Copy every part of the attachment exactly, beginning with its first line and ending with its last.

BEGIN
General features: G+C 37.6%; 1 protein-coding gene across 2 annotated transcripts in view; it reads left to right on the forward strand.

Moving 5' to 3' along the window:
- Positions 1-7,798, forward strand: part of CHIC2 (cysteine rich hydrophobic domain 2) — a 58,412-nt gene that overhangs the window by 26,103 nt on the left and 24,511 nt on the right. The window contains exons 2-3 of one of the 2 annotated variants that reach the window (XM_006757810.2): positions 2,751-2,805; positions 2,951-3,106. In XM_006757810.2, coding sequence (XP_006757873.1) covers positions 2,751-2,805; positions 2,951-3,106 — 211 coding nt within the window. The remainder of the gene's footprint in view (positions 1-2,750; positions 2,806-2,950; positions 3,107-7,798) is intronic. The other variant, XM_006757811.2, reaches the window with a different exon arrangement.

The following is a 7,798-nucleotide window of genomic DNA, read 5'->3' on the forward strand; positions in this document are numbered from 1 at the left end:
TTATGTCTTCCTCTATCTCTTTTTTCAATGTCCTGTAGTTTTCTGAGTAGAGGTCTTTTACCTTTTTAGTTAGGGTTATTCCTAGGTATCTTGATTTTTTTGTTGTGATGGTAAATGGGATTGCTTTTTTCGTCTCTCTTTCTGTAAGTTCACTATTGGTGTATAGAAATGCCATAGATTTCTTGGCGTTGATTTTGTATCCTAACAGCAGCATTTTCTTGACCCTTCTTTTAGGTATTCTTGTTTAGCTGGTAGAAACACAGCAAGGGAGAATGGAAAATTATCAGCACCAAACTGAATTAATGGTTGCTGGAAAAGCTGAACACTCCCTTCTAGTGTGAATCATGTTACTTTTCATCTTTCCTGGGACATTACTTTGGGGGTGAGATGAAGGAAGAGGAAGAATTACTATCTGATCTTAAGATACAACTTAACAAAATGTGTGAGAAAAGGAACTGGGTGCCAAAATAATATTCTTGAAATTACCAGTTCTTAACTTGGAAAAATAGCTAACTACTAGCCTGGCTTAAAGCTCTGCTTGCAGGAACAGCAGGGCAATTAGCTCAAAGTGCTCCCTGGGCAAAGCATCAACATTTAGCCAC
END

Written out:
General features: G+C 37.6%; 1 protein-coding gene across 2 annotated transcripts in view; it reads left to right on the forward strand.

Moving 5' to 3' along the window:
- Positions 1-7,798, forward strand: part of CHIC2 (cysteine rich hydrophobic domain 2) — a 58,412-nt gene that overhangs the window by 26,103 nt on the left and 24,511 nt on the right. The window contains exons 2-3 of one of the 2 annotated variants that reach the window (XM_006757810.2): positions 2,751-2,805; positions 2,951-3,106. In XM_006757810.2, coding sequence (XP_006757873.1) covers positions 2,751-2,805; positions 2,951-3,106 — 211 coding nt within the window. The remainder of the gene's footprint in view (positions 1-2,750; positions 2,806-2,950; positions 3,107-7,798) is intronic. The other variant, XM_006757811.2, reaches the window with a different exon arrangement.

The following is a 7,798-nucleotide window of genomic DNA, read 5'->3' on the forward strand; positions in this document are numbered from 1 at the left end:
TTATGTCTTCCTCTATCTCTTTTTTCAATGTCCTGTAGTTTTCTGAGTAGAGGTCTTTTACCTTTTTAGTTAGGGTTATTCCTAGGTATCTTGATTTTTTTGTTGTGATGGTAAATGGGATTGCTTTTTTCGTCTCTCTTTCTGTAAGTTCACTATTGGTGTATAGAAATGCCATAGATTTCTTGGCGTTGATTTTGTATCCTAACAGCAGCATTTTCTTGACCCTTCTTTTAGGTATTCTTGTTTAGCTGGTAGAAACACAGCAAGGGAGAATGGAAAATTATCAGCACCAAACTGAATTAATGGTTGCTGGAAAAGCTGAACACTCCCTTCTAGTGTGAATCATGTTACTTTTCATCTTTCCTGGGACATTACTTTGGGGGTGAGATGAAGGAAGAGGAAGAATTACTATCTGATCTTAAGATACAACTTAACAAAATGTGTGAGAAAAGGAACTGGGTGCCAAAATAATATTCTTGAAATTACCAGTTCTTAACTTGGAAAAATAGCTAACTACTAGCCTGGCTTAAAGCTCTGCTTGCAGGAACAGCAGGGCAATTAGCTCAAAGTGCTCCCTGGGCAAAGCATCAACATTTAGCCAC